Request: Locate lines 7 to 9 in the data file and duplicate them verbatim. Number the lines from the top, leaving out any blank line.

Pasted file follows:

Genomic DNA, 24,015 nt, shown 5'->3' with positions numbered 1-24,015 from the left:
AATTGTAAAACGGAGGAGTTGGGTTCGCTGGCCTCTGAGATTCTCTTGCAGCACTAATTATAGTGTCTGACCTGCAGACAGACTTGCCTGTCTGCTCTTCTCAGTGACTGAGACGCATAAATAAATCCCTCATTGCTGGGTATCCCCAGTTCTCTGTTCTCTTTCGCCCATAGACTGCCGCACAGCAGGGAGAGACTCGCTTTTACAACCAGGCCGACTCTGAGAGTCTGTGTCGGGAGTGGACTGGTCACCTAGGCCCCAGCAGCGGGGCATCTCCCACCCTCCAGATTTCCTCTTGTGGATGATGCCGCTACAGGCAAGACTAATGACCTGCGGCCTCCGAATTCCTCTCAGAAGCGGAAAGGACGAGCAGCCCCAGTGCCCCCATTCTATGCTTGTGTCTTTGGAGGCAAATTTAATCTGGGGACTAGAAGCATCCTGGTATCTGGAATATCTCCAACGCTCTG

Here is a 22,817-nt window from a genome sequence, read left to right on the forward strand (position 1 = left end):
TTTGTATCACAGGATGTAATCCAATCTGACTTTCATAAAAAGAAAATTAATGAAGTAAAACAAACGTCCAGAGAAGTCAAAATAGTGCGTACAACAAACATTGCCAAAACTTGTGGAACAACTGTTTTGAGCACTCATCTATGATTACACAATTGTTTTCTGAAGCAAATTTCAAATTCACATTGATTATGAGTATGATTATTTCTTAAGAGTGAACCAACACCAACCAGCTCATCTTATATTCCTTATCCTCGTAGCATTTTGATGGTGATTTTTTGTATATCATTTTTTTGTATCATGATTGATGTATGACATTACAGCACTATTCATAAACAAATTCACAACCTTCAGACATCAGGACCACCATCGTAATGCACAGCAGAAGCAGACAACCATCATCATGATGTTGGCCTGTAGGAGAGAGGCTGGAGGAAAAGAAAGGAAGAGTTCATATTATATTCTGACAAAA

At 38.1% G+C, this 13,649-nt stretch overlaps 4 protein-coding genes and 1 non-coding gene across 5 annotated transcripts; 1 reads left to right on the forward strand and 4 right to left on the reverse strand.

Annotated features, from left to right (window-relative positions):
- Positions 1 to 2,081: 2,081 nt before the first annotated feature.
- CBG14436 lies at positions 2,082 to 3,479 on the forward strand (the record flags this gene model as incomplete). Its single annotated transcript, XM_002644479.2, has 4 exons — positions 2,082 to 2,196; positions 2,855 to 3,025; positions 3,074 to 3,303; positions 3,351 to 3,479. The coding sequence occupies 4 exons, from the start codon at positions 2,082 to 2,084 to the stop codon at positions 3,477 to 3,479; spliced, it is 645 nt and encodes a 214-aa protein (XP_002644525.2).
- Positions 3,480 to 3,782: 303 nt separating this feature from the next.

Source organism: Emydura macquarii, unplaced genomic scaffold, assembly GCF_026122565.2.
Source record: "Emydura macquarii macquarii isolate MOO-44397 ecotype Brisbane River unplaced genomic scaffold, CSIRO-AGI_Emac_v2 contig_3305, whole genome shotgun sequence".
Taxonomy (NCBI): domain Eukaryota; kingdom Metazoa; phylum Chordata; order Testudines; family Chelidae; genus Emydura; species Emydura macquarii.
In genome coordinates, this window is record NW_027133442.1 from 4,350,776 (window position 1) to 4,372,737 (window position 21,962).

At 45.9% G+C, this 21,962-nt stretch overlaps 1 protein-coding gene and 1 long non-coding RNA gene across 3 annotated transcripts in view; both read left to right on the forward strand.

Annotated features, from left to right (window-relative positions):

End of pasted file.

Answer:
- Positions 1 to 2,081: 2,081 nt before the first annotated feature.
- CBG14436 lies at positions 2,082 to 3,479 on the forward strand (the record flags this gene model as incomplete). Its single annotated transcript, XM_002644479.2, has 4 exons — positions 2,082 to 2,196; positions 2,855 to 3,025; positions 3,074 to 3,303; positions 3,351 to 3,479. The coding sequence occupies 4 exons, from the start codon at positions 2,082 to 2,084 to the stop codon at positions 3,477 to 3,479; spliced, it is 645 nt and encodes a 214-aa protein (XP_002644525.2).
- Positions 3,480 to 3,782: 303 nt separating this feature from the next.